US Nationals and French Social Charges
Thursday 08 August 2019
Americans living in France have won a major legal battle with the US tax authority to obtain a foreign tax credit on social charges paid in France.
Although US nationals living in France are obliged to pay US income tax on their French income, they are able to offset the amount of tax in France against their U.S. tax liability.
Until ten years ago, these taxes included the two social charges CSG (Contribution Sociale Généralisée) and CRDS (Contribution pour le Remboursement de la Dette Sociale).
However, practice changed in 2008, when the US tax authority, the IRS, began auditing claims for such credits and turning them down.
As a result of being refused a tax credit on their 2008 and 2009 income an American couple living in France, Ory and Linda Eshels, brought a legal action in the USA.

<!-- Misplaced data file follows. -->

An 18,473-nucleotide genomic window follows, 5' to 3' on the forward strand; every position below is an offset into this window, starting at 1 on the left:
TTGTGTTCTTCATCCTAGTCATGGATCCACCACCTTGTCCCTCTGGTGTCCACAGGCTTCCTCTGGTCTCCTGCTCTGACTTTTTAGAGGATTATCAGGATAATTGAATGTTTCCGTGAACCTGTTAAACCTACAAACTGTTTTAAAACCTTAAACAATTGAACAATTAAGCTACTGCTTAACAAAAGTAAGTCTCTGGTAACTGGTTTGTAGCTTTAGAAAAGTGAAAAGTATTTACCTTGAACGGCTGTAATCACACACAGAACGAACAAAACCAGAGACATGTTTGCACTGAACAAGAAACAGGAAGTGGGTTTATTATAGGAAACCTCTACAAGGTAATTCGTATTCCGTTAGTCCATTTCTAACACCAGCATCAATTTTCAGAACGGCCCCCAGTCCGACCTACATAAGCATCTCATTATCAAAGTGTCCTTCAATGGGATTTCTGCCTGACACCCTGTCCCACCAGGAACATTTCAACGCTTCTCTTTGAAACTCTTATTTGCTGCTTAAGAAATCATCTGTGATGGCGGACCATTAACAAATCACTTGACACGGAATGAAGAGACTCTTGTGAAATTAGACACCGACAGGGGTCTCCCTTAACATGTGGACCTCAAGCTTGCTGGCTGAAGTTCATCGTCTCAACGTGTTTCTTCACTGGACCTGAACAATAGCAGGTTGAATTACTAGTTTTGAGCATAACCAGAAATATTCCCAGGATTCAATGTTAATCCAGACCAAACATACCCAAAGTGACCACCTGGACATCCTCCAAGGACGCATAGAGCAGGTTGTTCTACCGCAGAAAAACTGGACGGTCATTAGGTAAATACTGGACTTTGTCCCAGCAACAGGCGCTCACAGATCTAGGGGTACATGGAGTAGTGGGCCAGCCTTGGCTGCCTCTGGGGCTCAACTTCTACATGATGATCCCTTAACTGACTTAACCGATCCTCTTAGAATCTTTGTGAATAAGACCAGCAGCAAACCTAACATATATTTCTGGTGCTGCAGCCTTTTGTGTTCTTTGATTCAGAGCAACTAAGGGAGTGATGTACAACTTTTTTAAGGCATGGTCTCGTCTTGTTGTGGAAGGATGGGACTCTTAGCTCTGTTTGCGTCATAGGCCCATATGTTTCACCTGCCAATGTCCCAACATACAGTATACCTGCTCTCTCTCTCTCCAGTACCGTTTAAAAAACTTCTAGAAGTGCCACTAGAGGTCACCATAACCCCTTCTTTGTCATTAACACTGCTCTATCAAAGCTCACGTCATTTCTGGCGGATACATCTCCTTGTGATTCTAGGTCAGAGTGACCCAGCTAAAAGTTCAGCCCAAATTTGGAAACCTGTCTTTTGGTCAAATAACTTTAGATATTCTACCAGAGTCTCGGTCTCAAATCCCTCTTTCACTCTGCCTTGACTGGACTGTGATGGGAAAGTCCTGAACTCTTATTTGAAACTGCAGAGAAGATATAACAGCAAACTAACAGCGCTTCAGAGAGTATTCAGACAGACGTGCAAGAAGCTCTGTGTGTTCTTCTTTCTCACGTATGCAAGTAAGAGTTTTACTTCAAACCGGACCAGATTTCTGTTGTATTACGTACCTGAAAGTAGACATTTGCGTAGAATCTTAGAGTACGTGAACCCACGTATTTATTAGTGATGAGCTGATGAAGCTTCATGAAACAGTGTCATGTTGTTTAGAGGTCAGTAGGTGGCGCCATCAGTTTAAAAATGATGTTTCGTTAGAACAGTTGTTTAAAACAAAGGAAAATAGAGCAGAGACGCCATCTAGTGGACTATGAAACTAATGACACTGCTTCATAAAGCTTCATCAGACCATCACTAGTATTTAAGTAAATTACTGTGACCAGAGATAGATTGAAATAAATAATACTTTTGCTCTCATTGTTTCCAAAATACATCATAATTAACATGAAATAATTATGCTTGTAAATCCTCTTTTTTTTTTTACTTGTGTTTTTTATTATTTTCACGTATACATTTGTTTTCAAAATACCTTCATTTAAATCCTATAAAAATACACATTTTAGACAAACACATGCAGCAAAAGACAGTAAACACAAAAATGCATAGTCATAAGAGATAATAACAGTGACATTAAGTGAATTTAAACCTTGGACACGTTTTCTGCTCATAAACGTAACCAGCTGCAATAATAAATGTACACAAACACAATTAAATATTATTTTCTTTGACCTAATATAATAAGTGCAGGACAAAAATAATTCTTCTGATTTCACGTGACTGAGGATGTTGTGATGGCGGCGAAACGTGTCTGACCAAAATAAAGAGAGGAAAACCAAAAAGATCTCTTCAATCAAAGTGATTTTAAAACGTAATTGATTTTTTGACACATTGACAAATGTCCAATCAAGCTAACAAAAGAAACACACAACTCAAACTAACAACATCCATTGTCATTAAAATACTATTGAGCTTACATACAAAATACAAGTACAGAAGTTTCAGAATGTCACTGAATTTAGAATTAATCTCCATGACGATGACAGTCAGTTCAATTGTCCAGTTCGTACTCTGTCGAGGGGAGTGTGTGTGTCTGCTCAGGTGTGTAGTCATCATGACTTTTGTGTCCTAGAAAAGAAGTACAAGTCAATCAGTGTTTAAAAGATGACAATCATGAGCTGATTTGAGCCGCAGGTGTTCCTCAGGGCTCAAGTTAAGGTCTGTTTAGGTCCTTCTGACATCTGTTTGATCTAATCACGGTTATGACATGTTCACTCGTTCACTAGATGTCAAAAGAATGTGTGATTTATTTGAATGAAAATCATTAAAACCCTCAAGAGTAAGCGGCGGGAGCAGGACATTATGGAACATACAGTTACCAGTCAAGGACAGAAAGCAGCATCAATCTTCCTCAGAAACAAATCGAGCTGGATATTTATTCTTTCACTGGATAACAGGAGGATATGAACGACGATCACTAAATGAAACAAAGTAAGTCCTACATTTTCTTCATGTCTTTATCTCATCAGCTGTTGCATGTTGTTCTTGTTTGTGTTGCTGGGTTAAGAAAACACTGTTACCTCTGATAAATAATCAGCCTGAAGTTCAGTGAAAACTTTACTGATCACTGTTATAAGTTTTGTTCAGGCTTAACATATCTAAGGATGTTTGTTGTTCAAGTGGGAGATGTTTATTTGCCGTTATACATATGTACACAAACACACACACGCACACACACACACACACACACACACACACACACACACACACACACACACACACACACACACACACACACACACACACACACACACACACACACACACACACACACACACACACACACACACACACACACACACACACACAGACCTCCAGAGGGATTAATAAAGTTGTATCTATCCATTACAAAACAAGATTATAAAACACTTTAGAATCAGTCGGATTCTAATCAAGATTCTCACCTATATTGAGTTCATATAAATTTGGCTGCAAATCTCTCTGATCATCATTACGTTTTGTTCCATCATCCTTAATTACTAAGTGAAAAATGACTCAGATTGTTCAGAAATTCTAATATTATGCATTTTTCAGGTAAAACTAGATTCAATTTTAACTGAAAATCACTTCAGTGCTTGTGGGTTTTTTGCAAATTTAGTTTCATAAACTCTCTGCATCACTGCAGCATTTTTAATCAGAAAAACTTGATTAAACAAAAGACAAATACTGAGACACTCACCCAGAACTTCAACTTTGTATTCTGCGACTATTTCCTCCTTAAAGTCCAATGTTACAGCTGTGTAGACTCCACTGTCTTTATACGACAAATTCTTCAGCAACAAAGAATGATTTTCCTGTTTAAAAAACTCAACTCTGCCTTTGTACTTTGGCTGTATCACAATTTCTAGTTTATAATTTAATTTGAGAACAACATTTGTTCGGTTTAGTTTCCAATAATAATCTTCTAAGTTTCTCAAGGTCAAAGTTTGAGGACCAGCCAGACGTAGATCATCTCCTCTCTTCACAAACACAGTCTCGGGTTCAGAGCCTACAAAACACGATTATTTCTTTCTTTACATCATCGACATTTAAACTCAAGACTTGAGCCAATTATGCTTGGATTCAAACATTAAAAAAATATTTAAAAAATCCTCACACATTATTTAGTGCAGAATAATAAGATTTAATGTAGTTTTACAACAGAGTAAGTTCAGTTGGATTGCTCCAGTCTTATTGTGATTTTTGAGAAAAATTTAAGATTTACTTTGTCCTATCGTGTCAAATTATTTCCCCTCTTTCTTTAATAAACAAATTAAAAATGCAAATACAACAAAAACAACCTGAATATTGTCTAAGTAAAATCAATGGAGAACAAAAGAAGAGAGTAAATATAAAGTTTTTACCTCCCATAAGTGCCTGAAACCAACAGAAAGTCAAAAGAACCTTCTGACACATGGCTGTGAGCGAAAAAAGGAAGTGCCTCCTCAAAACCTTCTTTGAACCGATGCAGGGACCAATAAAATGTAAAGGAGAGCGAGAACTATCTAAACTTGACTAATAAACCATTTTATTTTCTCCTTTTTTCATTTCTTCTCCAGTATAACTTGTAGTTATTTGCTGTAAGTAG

The IRS disallowed their credits, arguing that they were subject to a 1988 social security agreement between the USA and France
The decision of a U.S. court of appeal to overturn the IRS is the result of an agreement arrived at between the US and France on the treatment of the social charges CSG and CRDS under the terms of the 1988 agreement.
It now means that the social charges will be accepted by the IRS as a tax rather than a social security contribution.
As a result, American expats in France are now entitled to submit a claim to the IRS for refund of the over-payment of US taxes in the past.
According London-based U.S. tax attorney Stuart Horwich of Horwich Law, who represented the Eshels, the sums owed could amount to $100 million dollars. There are estimated to be around 100,000 US citizens living in France.
In a statement, Horwich said that the IRS's "concession" had been "long overdue", since the tax agency had "long known that its position was unjustifiable."
The firm stated that the statute of limitations to claim CSG and CRDS as foreign tax credits "is 10 years, so we anticipate large numbers of refund claims will be filed to recover taxes that the IRS should never have collected.”
This article was featured in our Newsletter dated 08/08/2019